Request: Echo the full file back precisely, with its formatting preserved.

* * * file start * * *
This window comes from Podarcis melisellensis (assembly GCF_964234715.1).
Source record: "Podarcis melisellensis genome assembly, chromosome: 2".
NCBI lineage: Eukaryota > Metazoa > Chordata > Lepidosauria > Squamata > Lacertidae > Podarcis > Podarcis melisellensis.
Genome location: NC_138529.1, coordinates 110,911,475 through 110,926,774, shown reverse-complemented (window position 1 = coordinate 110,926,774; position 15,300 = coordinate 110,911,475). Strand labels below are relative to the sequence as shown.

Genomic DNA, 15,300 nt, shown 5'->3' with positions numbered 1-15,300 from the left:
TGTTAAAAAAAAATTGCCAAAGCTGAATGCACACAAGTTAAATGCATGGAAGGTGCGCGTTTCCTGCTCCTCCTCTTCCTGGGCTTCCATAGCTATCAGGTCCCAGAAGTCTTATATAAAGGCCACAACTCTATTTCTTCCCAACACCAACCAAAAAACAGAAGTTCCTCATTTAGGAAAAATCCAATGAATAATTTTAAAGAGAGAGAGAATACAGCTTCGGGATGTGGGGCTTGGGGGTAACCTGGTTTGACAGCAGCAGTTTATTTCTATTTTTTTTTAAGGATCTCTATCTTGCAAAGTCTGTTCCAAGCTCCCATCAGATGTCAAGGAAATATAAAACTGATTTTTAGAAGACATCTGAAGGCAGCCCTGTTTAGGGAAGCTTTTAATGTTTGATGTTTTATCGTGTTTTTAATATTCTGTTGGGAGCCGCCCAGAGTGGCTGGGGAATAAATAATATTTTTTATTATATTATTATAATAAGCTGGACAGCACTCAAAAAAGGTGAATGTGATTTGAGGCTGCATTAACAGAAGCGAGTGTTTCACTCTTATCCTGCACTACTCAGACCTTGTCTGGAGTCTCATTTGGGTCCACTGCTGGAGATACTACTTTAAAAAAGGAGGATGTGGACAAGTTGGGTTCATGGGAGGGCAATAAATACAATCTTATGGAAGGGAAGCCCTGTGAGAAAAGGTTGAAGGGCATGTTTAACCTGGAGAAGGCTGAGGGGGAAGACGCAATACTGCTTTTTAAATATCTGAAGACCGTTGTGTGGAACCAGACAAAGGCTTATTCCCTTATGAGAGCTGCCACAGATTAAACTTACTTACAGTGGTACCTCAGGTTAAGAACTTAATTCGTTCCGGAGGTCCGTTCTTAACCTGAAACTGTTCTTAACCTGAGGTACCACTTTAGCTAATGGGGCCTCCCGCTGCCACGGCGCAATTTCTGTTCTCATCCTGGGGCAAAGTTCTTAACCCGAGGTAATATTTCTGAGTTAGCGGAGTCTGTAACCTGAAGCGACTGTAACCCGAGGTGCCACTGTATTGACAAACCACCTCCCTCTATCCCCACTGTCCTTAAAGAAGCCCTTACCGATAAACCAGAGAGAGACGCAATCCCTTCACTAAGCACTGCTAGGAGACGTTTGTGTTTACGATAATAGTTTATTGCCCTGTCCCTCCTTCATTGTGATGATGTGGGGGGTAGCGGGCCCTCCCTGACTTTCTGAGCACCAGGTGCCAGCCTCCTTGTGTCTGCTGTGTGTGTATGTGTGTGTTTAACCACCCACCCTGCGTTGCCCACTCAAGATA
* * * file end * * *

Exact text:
This window comes from Podarcis melisellensis (assembly GCF_964234715.1).
Source record: "Podarcis melisellensis genome assembly, chromosome: 2".
NCBI lineage: Eukaryota > Metazoa > Chordata > Lepidosauria > Squamata > Lacertidae > Podarcis > Podarcis melisellensis.
Genome location: NC_138529.1, coordinates 110,911,475 through 110,926,774, shown reverse-complemented (window position 1 = coordinate 110,926,774; position 15,300 = coordinate 110,911,475). Strand labels below are relative to the sequence as shown.

Genomic DNA, 15,300 nt, shown 5'->3' with positions numbered 1-15,300 from the left:
TGTTAAAAAAAAATTGCCAAAGCTGAATGCACACAAGTTAAATGCATGGAAGGTGCGCGTTTCCTGCTCCTCCTCTTCCTGGGCTTCCATAGCTATCAGGTCCCAGAAGTCTTATATAAAGGCCACAACTCTATTTCTTCCCAACACCAACCAAAAAACAGAAGTTCCTCATTTAGGAAAAATCCAATGAATAATTTTAAAGAGAGAGAGAATACAGCTTCGGGATGTGGGGCTTGGGGGTAACCTGGTTTGACAGCAGCAGTTTATTTCTATTTTTTTTTAAGGATCTCTATCTTGCAAAGTCTGTTCCAAGCTCCCATCAGATGTCAAGGAAATATAAAACTGATTTTTAGAAGACATCTGAAGGCAGCCCTGTTTAGGGAAGCTTTTAATGTTTGATGTTTTATCGTGTTTTTAATATTCTGTTGGGAGCCGCCCAGAGTGGCTGGGGAATAAATAATATTTTTTATTATATTATTATAATAAGCTGGACAGCACTCAAAAAAGGTGAATGTGATTTGAGGCTGCATTAACAGAAGCGAGTGTTTCACTCTTATCCTGCACTACTCAGACCTTGTCTGGAGTCTCATTTGGGTCCACTGCTGGAGATACTACTTTAAAAAAGGAGGATGTGGACAAGTTGGGTTCATGGGAGGGCAATAAATACAATCTTATGGAAGGGAAGCCCTGTGAGAAAAGGTTGAAGGGCATGTTTAACCTGGAGAAGGCTGAGGGGGAAGACGCAATACTGCTTTTTAAATATCTGAAGACCGTTGTGTGGAACCAGACAAAGGCTTATTCCCTTATGAGAGCTGCCACAGATTAAACTTACTTACAGTGGTACCTCAGGTTAAGAACTTAATTCGTTCCGGAGGTCCGTTCTTAACCTGAAACTGTTCTTAACCTGAGGTACCACTTTAGCTAATGGGGCCTCCCGCTGCCACGGCGCAATTTCTGTTCTCATCCTGGGGCAAAGTTCTTAACCCGAGGTAATATTTCTGAGTTAGCGGAGTCTGTAACCTGAAGCGACTGTAACCCGAGGTGCCACTGTATTGACAAACCACCTCCCTCTATCCCCACTGTCCTTAAAGAAGCCCTTACCGATAAACCAGAGAGAGACGCAATCCCTTCACTAAGCACTGCTAGGAGACGTTTGTGTTTACGATAATAGTTTATTGCCCTGTCCCTCCTTCATTGTGATGATGTGGGGGGTAGCGGGCCCTCCCTGACTTTCTGAGCACCAGGTGCCAGCCTCCTTGTGTCTGCTGTGTGTGTATGTGTGTGTTTAACCACCCACCCTGCGTTGCCCACTCAAGATA